PAST IMPERATIVE: Vol. I of the Great Game by Dave Duncan
Kirkus Star

PAST IMPERATIVE: Vol. I of the Great Game

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KIRKUS REVIEW

First installment of a projected fantasy trilogy from the author of the splendid The Cursed (p. 350), etc. In 1914, just as WW I breaks out in Europe, young English gentleman Edward Exeter awakens in a hospital ward with a smashed leg and only scattered memories, and under police guard as a murder suspect. Then an insane female assassin materializes at his bedside, intent on finishing him off. He is rescued by the mysterious Mr. Oldcastle and conveyed to Stonehenge, a ""node"" of ""virtuality"" where it's possible to cross into other realities--or so the disbelieving Edward is forced to accept after Mr. Oldcastle magically heals his leg. Meanwhile, in an adjacent reality known as Nextdoor, 12-year-old Eleal Singer learns of a prophecy, the Filoby Testament, which details her involvement with a certain D'ward Kisster, the Liberator. In Nextdoor, it seems, the gods--those who've crossed from other realities become immortal and charged with magic ""mana""--easily grow bored and are disposed to play one-upmanship games. On both worlds, the Service (good guys) opposes the Chamber (bad guys). When Edward arrives, he finds that the god Tion is determined to make Edward into a god himself. But Edward, rejecting Tion and his crazy games, must betray poor Eleal in order to return to England. Duncan has a wonderful knack of conjuring up wacky scenarios and making them believable and fascinating; his characters are perky and distinctive, and his narratives strike an ideal balance between whimsy and gravity. Another winner--keep all eyestalks extended for Round Two.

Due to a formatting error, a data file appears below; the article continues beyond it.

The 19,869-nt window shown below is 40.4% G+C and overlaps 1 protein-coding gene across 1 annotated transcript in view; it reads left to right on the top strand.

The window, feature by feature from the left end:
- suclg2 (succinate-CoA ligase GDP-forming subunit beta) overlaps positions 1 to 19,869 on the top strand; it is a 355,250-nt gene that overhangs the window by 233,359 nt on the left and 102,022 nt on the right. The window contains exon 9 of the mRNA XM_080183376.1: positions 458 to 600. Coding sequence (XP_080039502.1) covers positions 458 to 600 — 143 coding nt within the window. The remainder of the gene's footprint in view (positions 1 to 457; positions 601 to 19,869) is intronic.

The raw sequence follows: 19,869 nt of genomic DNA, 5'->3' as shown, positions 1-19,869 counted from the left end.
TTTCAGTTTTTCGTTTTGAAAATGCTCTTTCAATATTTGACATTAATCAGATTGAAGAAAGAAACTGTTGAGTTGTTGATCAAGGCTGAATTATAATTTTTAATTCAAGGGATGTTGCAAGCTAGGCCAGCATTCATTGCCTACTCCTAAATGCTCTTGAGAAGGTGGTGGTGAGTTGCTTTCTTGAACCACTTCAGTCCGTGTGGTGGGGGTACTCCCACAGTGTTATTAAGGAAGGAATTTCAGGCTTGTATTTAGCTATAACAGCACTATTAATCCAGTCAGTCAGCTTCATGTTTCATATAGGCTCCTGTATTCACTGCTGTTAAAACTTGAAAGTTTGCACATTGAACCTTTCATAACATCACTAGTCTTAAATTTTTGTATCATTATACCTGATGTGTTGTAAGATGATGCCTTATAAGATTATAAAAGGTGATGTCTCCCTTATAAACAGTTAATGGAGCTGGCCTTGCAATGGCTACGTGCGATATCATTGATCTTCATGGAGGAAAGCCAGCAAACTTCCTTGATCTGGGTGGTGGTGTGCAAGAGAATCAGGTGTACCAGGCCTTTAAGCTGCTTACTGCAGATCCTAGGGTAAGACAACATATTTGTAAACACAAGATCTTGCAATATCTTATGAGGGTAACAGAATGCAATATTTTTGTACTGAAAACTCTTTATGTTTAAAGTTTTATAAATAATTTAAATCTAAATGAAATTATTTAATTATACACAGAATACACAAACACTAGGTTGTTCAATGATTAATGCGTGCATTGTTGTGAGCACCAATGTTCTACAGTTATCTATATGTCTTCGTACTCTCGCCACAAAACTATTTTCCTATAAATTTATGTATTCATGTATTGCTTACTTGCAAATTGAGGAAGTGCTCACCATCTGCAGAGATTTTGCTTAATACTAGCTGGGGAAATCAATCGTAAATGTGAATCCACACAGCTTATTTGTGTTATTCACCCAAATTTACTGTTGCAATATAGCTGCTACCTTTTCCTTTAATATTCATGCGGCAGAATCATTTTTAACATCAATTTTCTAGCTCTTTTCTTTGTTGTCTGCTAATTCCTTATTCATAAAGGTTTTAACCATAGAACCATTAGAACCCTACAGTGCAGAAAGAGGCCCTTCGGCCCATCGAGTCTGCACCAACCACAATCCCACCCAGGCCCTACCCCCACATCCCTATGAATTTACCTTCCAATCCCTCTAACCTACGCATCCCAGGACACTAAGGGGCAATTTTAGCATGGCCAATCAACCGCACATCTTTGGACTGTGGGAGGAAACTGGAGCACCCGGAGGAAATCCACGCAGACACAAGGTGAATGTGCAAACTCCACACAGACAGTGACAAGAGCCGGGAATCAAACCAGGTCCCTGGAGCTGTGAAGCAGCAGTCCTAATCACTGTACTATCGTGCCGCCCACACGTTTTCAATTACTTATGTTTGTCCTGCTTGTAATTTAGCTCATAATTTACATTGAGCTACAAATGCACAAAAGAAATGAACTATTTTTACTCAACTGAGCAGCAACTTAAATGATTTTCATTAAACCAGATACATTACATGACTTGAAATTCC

Pub Date: Oct. 1st, 1995
Page count: 464pp
Publisher: AvoNova/Morrow